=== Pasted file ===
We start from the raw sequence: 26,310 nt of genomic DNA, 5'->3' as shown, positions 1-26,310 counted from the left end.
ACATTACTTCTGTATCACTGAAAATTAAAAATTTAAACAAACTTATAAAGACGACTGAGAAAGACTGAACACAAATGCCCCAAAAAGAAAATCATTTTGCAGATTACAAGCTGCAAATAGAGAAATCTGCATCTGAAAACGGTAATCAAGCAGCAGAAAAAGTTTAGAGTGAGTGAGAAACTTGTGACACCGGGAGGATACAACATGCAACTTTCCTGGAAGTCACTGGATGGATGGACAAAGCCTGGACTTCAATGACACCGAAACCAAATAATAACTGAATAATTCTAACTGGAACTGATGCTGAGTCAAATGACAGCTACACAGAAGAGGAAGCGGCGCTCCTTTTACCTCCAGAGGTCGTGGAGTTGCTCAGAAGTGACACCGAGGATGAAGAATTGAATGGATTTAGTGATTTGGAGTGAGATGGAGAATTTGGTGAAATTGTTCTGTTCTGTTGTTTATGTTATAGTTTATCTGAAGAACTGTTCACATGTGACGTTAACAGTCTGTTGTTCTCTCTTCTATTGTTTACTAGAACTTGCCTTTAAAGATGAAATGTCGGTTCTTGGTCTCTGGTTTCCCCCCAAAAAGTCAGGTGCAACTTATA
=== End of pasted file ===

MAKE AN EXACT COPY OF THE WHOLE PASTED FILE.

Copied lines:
We start from the raw sequence: 26,310 nt of genomic DNA, 5'->3' as shown, positions 1-26,310 counted from the left end.
ACATTACTTCTGTATCACTGAAAATTAAAAATTTAAACAAACTTATAAAGACGACTGAGAAAGACTGAACACAAATGCCCCAAAAAGAAAATCATTTTGCAGATTACAAGCTGCAAATAGAGAAATCTGCATCTGAAAACGGTAATCAAGCAGCAGAAAAAGTTTAGAGTGAGTGAGAAACTTGTGACACCGGGAGGATACAACATGCAACTTTCCTGGAAGTCACTGGATGGATGGACAAAGCCTGGACTTCAATGACACCGAAACCAAATAATAACTGAATAATTCTAACTGGAACTGATGCTGAGTCAAATGACAGCTACACAGAAGAGGAAGCGGCGCTCCTTTTACCTCCAGAGGTCGTGGAGTTGCTCAGAAGTGACACCGAGGATGAAGAATTGAATGGATTTAGTGATTTGGAGTGAGATGGAGAATTTGGTGAAATTGTTCTGTTCTGTTGTTTATGTTATAGTTTATCTGAAGAACTGTTCACATGTGACGTTAACAGTCTGTTGTTCTCTCTTCTATTGTTTACTAGAACTTGCCTTTAAAGATGAAATGTCGGTTCTTGGTCTCTGGTTTCCCCCCAAAAAGTCAGGTGCAACTTATA